‘Ode to Paradise’ captures the mesmerizing beauty of Sri Lanka’s unique and picturesque landscapes, the inherent warmth and caring ways of its people and the beats and rhythms of the cultural vibrancy that has held the world in awe.

Some of the featured celebrities who were present on the occasion, sharing their sentiments on the National Carrier and their experience of working on the production said,

Cricketing legend Mr. Kumar Sangakkara, “As a Sri Lankan, it was an absolute privilege to be part of this amazing production of the National Carrier. Every time we fly to and from Sri Lanka, our first choice has always been the National Carrier, simply for the feeling of home, the warmth and the care that we receive. I cannot forget how SriLankan Airlines brought us home following the unfortunate terror attack in Lohore in 2009, the attention, care and the empathy of the crew were simply overwhelming.”

Mr. Bathiya Jayakodi of BNS, “When SriLankan Airlines invited us to recreate this masterpiece, I was reluctant at first, because growing up, this was a ‘larger than life’ piece of music that I cherished. This was a masterpiece that the greats I admired should have sung. I am extremely honored to be part of its recreation and I wish SriLankan Airlines all the strength to undertake such endeavors to take the destination to the world.”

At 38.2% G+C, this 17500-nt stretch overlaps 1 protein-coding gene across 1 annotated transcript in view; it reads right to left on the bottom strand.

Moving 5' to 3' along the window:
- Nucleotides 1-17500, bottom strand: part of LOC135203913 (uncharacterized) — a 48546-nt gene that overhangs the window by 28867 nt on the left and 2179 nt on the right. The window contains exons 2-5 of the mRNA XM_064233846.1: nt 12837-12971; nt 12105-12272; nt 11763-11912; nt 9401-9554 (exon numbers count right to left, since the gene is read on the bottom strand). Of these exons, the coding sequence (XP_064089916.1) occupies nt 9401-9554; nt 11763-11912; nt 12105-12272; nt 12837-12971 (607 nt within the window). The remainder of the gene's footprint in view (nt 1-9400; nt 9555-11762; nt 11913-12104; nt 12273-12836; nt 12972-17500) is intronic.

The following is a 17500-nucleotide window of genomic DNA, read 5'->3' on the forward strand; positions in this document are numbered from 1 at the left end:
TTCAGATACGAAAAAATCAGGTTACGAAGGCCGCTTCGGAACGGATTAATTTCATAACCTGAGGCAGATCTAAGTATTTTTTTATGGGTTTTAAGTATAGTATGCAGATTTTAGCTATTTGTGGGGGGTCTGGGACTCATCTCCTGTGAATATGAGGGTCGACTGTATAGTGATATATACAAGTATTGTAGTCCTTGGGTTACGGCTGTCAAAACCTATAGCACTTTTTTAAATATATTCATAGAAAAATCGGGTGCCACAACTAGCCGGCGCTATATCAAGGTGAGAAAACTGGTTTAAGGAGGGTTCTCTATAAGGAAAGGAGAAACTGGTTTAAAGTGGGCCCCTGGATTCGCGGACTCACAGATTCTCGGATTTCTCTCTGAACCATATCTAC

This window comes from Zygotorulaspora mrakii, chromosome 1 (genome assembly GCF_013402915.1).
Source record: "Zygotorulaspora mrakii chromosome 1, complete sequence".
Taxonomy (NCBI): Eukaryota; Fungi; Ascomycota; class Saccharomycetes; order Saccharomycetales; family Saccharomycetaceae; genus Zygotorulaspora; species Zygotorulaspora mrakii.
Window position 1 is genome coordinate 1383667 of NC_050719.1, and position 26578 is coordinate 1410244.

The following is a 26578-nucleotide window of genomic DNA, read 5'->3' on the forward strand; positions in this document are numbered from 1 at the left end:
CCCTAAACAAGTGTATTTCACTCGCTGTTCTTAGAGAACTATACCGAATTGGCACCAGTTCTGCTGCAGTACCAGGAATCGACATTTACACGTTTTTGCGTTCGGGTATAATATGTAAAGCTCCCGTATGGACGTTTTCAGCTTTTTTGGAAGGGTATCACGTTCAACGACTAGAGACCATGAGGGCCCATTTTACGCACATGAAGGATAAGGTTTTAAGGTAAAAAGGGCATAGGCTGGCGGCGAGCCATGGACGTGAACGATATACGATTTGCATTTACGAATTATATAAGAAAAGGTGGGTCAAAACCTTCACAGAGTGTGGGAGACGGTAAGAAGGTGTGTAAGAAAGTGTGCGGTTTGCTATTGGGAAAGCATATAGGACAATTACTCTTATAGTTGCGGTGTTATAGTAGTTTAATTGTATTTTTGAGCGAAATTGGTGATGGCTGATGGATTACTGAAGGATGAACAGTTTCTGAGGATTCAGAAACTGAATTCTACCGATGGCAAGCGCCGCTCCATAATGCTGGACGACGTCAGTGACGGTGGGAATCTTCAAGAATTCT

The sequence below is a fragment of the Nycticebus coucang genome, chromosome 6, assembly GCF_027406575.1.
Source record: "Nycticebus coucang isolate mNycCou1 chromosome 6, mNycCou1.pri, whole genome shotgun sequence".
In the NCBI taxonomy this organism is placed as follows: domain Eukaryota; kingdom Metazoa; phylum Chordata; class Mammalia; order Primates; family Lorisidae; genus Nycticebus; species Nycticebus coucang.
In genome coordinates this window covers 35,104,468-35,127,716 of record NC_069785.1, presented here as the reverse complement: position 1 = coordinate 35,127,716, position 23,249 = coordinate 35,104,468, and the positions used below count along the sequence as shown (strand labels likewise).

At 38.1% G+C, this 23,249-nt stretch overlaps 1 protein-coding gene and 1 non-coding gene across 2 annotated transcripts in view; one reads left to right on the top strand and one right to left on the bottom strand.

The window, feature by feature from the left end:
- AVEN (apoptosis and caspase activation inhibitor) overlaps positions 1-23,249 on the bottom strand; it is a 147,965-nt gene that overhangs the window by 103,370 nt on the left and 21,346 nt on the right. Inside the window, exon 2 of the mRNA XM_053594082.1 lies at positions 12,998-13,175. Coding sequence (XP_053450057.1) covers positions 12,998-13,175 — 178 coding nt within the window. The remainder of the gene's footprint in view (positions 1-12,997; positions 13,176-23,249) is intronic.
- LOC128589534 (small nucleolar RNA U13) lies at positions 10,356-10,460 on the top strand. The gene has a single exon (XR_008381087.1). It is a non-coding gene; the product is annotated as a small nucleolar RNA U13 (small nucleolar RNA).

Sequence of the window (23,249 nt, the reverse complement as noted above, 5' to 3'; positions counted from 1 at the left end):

Mr. Santhush Weeraman of BNS “One cannot imagine Sri Lanka trying to reach out to the world without the existence of SriLankan Airlines. Such is the confidence that the National Carrier has given the Nation. It has given hope for future generations to look beyond horizons. Our association with SriLankan Airlines goes as far back as 20 years, to the inception of our musical careers and we will continue to believe in the ethos of SriLankan Airlines as it has done a tremendous service to the Sri Lankans and Sri Lanka over the years.”